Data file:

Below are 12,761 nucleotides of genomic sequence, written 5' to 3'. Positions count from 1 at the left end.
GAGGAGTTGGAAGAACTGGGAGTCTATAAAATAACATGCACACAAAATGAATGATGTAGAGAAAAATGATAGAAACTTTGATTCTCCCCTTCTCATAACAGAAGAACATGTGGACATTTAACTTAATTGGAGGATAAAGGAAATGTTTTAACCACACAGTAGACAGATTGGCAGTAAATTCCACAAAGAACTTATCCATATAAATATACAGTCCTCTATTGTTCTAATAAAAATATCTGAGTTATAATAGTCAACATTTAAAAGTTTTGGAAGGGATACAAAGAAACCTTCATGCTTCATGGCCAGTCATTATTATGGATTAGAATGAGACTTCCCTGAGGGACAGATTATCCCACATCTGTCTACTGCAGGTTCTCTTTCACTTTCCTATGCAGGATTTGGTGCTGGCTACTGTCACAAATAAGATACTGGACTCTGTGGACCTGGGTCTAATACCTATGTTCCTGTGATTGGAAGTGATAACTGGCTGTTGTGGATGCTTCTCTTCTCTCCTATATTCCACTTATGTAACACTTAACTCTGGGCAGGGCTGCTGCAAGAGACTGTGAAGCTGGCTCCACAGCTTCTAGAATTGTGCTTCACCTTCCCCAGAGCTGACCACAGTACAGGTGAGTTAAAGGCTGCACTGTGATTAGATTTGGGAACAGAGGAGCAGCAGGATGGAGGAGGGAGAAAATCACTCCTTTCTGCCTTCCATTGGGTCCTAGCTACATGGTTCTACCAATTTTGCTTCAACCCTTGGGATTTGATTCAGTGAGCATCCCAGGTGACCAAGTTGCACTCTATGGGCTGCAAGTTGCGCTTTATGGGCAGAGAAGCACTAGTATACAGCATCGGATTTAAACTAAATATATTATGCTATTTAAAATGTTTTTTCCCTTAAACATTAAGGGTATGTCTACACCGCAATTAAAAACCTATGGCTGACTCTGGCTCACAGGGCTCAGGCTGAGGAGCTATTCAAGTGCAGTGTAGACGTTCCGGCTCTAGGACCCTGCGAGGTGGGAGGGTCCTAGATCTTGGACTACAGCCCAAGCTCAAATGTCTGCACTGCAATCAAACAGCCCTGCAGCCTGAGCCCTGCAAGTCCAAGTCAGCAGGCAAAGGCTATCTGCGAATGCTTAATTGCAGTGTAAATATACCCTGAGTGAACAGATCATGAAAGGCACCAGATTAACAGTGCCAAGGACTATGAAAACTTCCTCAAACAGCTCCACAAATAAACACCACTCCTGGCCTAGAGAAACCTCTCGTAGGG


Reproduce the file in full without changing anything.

Below are 12,761 nucleotides of genomic sequence, written 5' to 3'. Positions count from 1 at the left end.
GAGGAGTTGGAAGAACTGGGAGTCTATAAAATAACATGCACACAAAATGAATGATGTAGAGAAAAATGATAGAAACTTTGATTCTCCCCTTCTCATAACAGAAGAACATGTGGACATTTAACTTAATTGGAGGATAAAGGAAATGTTTTAACCACACAGTAGACAGATTGGCAGTAAATTCCACAAAGAACTTATCCATATAAATATACAGTCCTCTATTGTTCTAATAAAAATATCTGAGTTATAATAGTCAACATTTAAAAGTTTTGGAAGGGATACAAAGAAACCTTCATGCTTCATGGCCAGTCATTATTATGGATTAGAATGAGACTTCCCTGAGGGACAGATTATCCCACATCTGTCTACTGCAGGTTCTCTTTCACTTTCCTATGCAGGATTTGGTGCTGGCTACTGTCACAAATAAGATACTGGACTCTGTGGACCTGGGTCTAATACCTATGTTCCTGTGATTGGAAGTGATAACTGGCTGTTGTGGATGCTTCTCTTCTCTCCTATATTCCACTTATGTAACACTTAACTCTGGGCAGGGCTGCTGCAAGAGACTGTGAAGCTGGCTCCACAGCTTCTAGAATTGTGCTTCACCTTCCCCAGAGCTGACCACAGTACAGGTGAGTTAAAGGCTGCACTGTGATTAGATTTGGGAACAGAGGAGCAGCAGGATGGAGGAGGGAGAAAATCACTCCTTTCTGCCTTCCATTGGGTCCTAGCTACATGGTTCTACCAATTTTGCTTCAACCCTTGGGATTTGATTCAGTGAGCATCCCAGGTGACCAAGTTGCACTCTATGGGCTGCAAGTTGCGCTTTATGGGCAGAGAAGCACTAGTATACAGCATCGGATTTAAACTAAATATATTATGCTATTTAAAATGTTTTTTCCCTTAAACATTAAGGGTATGTCTACACCGCAATTAAAAACCTATGGCTGACTCTGGCTCACAGGGCTCAGGCTGAGGAGCTATTCAAGTGCAGTGTAGACGTTCCGGCTCTAGGACCCTGCGAGGTGGGAGGGTCCTAGATCTTGGACTACAGCCCAAGCTCAAATGTCTGCACTGCAATCAAACAGCCCTGCAGCCTGAGCCCTGCAAGTCCAAGTCAGCAGGCAAAGGCTATCTGCGAATGCTTAATTGCAGTGTAAATATACCCTGAGTGAACAGATCATGAAAGGCACCAGATTAACAGTGCCAAGGACTATGAAAACTTCCTCAAACAGCTCCACAAATAAACACCACTCCTGGCCTAGAGAAACCTCTCGTAGGG